Dizziness has a variety of causes, such as dehydration, changing the position of your head or an inner ear infection. In some cases, pollutants inside your home may cause dizziness and other symptoms. Identifying the cause of your dizziness can help you take steps to make the air in your home cleaner and purer.
Carbon monoxide (CO) is a colorless, odorless gas that can make you dizzy at low levels. Low levels of CO also cause headaches, disorientation, nausea and fatigue. At high levels, CO exposure can kill you. Fuel-burning appliances that aren't properly vented can create dangerous levels of CO in your home. If you suspect CO poisoning, get fresh air immediately and go to an emergency room. Doctors can diagnose CO poisoning through blood tests.
Formaldehyde is a chemical used in adhesive agents in carpets, plywood paneling, particle board, upholstery and other materials. New products may emit formaldehyde into the air, which can cause dizziness, headaches, skin rashes and eye, throat or nose irritation. For best results, avoid purchasing products that include formaldehyde. Air out new products before you bring them inside your home.
Sewer gas refers to a mixture of gases formed when household waste decomposes. Sewer gas often contains carbon dioxide, methane, sulfur dioxide and other gases. Exposure to sewer gas, which can enter your home through foundation cracks or floor drains, may cause dizziness, headache and nausea. Sewer gas sometimes smells like rotten eggs, depending on the mixture of gases. Flushing drains with water may help prevent sewer gas; if not, call a plumber.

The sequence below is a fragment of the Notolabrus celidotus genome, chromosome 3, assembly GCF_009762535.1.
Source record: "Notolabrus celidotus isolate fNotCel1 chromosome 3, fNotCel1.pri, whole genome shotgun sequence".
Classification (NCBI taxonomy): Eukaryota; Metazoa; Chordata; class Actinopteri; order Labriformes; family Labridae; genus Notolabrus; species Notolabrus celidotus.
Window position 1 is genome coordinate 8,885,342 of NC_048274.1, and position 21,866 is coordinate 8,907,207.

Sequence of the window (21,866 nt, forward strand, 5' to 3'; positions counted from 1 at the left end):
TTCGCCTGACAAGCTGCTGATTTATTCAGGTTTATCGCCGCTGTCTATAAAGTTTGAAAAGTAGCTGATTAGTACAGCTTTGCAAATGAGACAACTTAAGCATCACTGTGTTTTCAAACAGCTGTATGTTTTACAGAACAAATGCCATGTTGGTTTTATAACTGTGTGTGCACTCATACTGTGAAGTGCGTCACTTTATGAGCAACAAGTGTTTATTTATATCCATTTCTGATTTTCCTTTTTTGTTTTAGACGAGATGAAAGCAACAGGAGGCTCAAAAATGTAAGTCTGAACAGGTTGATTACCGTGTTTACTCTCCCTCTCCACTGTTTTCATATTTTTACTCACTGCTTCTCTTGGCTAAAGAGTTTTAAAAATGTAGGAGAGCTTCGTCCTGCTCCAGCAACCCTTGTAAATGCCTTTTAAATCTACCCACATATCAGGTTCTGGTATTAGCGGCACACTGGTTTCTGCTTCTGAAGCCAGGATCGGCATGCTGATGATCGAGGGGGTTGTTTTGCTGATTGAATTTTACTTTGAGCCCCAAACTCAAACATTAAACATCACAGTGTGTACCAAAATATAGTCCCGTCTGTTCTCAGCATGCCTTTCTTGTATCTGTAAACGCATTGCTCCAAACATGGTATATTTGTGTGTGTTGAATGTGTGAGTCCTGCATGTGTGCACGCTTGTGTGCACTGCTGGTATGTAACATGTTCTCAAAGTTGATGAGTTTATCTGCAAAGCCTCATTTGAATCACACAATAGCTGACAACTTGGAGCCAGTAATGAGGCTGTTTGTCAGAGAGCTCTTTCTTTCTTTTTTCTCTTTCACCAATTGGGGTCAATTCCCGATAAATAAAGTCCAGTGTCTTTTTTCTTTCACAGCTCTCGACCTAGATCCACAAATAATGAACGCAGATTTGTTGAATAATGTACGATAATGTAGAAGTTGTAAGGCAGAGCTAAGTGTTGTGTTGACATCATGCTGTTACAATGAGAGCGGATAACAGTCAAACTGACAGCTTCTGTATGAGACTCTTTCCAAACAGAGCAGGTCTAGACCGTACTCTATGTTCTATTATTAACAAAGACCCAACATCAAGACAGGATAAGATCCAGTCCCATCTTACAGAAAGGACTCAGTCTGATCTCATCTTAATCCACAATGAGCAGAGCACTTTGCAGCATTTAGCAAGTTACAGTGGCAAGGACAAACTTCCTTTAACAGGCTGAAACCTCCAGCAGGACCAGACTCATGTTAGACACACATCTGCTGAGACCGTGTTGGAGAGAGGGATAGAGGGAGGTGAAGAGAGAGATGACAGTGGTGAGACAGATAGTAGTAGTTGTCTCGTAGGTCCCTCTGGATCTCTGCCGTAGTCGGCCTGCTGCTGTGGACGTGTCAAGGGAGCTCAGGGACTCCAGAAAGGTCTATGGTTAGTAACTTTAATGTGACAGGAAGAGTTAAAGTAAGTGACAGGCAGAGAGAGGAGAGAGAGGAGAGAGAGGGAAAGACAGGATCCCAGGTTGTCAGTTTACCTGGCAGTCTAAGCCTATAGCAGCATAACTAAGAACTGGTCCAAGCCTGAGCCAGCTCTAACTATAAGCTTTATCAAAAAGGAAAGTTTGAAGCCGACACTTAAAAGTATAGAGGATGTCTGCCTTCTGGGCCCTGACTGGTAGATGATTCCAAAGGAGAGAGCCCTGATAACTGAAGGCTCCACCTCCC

Household cleaning agents may also include chemicals that cause dizziness, according to the American Lung Association. Protect yourself by cleaning with nontoxic products, such as vinegar, whenever possible. In addition, read label instructions carefully and always provide adequate ventilation when cleaning.
Dizziness is sometimes associated with serious medical emergencies. Seek immediate medical attention if your dizziness is accompanied by a head injury, convulsions, ongoing vomiting, chest pain, fainting, headache, fever over 101 degrees F, very stiff neck, changes in vision or the inability to move an arm or a leg.
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